The plot in Shadowrun is pretty standard noir stuff, players start off as a “corpse” named Jake Armitage, who wakes up in a morgue, to the surprise of the workers, but has caught a bad case of amnesia. From here, players must piece together who they are and why someone wants them dead. Gameplay in Shadowrun is a mix of point & click adventure and isometric RPG. Players move freely around the game world, with combat being a mix of commands and clicking on enemies with a cursor. The game’s puzzles and story are driven by the point & click gameplay, with players collecting items, reading notes, and talking to various NPC’s.

Published by Data East in the U.S. and Japan, and Beam in Europe, Shadowrun was a major critical success, though it was a commercial failure. Still, this didn’t stop several gaming outlets from bestowing “RPG of the Year” awards on the game, and Nintendo Power giving it second place in the “Most Innovative” category. As time went on, the legend of Shadowrun only grew, as did it’s price on the second hand market due to a very limited print run. Developers and critics would continually bring up Shadowrun when asked about a series they would like to see get a sequel or reboot. Beam themselves released a spiritual sequel in 1998 called Alien Earth (which is available on Steam), but never got to make another proper Shadowrun game.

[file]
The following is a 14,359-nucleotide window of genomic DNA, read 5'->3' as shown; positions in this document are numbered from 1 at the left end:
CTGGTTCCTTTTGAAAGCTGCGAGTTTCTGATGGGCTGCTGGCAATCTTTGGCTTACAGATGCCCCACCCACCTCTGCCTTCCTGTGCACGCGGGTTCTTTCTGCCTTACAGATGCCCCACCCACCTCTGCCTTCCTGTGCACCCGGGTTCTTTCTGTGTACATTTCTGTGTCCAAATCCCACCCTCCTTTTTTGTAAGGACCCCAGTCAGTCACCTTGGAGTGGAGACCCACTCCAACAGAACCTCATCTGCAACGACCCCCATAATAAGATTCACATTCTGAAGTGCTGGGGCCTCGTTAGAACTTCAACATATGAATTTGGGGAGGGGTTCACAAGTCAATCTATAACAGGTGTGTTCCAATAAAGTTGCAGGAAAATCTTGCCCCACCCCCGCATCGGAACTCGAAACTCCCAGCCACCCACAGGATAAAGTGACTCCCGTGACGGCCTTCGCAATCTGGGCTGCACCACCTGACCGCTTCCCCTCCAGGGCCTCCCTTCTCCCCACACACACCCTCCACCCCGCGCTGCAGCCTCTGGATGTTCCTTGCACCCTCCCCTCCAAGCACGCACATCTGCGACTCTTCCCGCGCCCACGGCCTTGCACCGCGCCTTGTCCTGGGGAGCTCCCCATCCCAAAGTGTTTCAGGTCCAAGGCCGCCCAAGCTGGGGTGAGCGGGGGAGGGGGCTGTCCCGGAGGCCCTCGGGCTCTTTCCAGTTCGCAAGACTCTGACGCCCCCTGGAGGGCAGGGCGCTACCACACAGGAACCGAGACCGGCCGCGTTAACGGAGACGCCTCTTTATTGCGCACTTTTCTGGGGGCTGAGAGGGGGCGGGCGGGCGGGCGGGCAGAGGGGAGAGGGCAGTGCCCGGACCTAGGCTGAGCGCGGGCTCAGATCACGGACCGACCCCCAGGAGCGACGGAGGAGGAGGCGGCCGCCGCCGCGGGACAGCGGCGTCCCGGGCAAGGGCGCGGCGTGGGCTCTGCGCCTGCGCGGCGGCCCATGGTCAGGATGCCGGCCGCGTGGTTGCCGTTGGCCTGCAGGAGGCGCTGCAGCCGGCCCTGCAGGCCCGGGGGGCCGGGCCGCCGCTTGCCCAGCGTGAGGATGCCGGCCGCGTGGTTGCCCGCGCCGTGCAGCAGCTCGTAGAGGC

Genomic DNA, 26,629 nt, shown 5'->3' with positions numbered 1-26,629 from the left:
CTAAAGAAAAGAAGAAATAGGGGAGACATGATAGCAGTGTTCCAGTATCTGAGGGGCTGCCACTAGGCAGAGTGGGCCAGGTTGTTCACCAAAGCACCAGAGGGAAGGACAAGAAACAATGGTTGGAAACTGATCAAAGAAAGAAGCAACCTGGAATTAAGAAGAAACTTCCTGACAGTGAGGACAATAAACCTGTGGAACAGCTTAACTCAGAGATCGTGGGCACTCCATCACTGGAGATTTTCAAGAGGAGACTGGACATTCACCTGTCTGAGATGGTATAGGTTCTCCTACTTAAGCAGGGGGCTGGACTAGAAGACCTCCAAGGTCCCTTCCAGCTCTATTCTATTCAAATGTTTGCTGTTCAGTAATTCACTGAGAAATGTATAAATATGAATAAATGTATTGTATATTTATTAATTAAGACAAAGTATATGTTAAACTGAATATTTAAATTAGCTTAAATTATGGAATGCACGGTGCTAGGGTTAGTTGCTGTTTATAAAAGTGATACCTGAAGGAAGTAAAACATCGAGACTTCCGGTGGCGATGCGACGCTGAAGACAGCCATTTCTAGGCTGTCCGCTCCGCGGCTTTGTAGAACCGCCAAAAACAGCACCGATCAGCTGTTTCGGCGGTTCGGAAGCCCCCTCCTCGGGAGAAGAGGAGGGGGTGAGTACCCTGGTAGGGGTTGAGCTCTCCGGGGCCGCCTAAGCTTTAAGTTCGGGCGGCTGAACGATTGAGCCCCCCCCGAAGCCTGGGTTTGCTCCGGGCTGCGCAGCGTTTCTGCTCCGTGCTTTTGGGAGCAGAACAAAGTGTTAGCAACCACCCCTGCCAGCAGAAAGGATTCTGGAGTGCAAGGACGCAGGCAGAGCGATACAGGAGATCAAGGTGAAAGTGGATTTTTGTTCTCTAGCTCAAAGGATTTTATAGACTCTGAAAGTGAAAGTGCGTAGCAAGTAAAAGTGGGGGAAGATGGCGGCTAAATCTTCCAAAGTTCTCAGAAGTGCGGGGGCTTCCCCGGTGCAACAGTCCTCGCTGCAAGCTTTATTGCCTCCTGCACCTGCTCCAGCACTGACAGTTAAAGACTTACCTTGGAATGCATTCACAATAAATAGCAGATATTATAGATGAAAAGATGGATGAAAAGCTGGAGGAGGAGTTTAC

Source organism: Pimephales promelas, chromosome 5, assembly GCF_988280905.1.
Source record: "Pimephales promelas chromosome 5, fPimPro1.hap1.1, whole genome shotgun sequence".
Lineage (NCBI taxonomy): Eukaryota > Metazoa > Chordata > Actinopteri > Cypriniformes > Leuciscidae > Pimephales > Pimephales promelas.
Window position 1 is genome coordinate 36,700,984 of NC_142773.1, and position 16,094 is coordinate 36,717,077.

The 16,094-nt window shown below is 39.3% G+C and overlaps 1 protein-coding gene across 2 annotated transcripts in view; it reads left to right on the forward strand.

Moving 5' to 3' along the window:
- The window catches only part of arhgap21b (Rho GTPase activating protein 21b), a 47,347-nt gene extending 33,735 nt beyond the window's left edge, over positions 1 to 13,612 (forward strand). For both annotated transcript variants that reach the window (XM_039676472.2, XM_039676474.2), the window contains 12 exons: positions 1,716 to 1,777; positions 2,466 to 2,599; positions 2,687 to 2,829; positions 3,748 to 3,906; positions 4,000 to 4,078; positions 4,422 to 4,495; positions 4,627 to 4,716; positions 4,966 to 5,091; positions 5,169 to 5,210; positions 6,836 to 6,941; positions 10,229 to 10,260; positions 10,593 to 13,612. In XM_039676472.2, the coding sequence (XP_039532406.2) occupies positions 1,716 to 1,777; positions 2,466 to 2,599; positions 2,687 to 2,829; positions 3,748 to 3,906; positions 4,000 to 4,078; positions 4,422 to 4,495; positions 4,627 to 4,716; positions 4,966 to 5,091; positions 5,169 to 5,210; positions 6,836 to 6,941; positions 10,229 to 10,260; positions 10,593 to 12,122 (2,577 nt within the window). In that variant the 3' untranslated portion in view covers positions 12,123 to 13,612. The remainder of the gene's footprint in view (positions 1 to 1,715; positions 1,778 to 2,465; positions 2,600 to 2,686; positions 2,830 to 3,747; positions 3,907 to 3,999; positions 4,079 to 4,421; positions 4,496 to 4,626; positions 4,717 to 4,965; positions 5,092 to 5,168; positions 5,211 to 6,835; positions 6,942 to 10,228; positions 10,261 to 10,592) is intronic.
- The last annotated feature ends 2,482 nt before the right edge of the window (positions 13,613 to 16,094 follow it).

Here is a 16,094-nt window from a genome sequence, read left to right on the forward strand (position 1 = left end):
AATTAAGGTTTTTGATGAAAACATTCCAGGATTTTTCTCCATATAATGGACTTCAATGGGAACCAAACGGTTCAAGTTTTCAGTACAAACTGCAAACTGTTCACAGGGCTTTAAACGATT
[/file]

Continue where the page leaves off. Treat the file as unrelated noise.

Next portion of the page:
Beam were not the only company to make a Shadowrun video game, with Blue Sky putting out an unrelated title on the Genesis exclusively in North America, and Japanese developer Compile putting a Sega CD game exclusively in Japan, while Microsoft would put out an online area shooter called Shadowrun in 2007 to mixed reviews. It would be until 2013, 20 years after the release of Shadowrun, that another isometric RPG would come out, Shadowrun Returns. As a fun nod to the fans of both the SNES and Genesis versions, developer Harebrained Schemes added in a mission that helped bridge the two games, and even included protagonist Jake Armitage as an integral part of the game’s plot. Sadly, this cult classic is not playable on any modern platform, which is an absolute shame. This hidden gem masterpiece was far ahead of its time, inspiring countless video game designers and was a precursor to games like Baldur’s Gate and Planescape: Torment. Go out and emulate this game as soon as you can, it’s a rare treat that deserves your attention.


Andy Tuttle
Andy Tuttle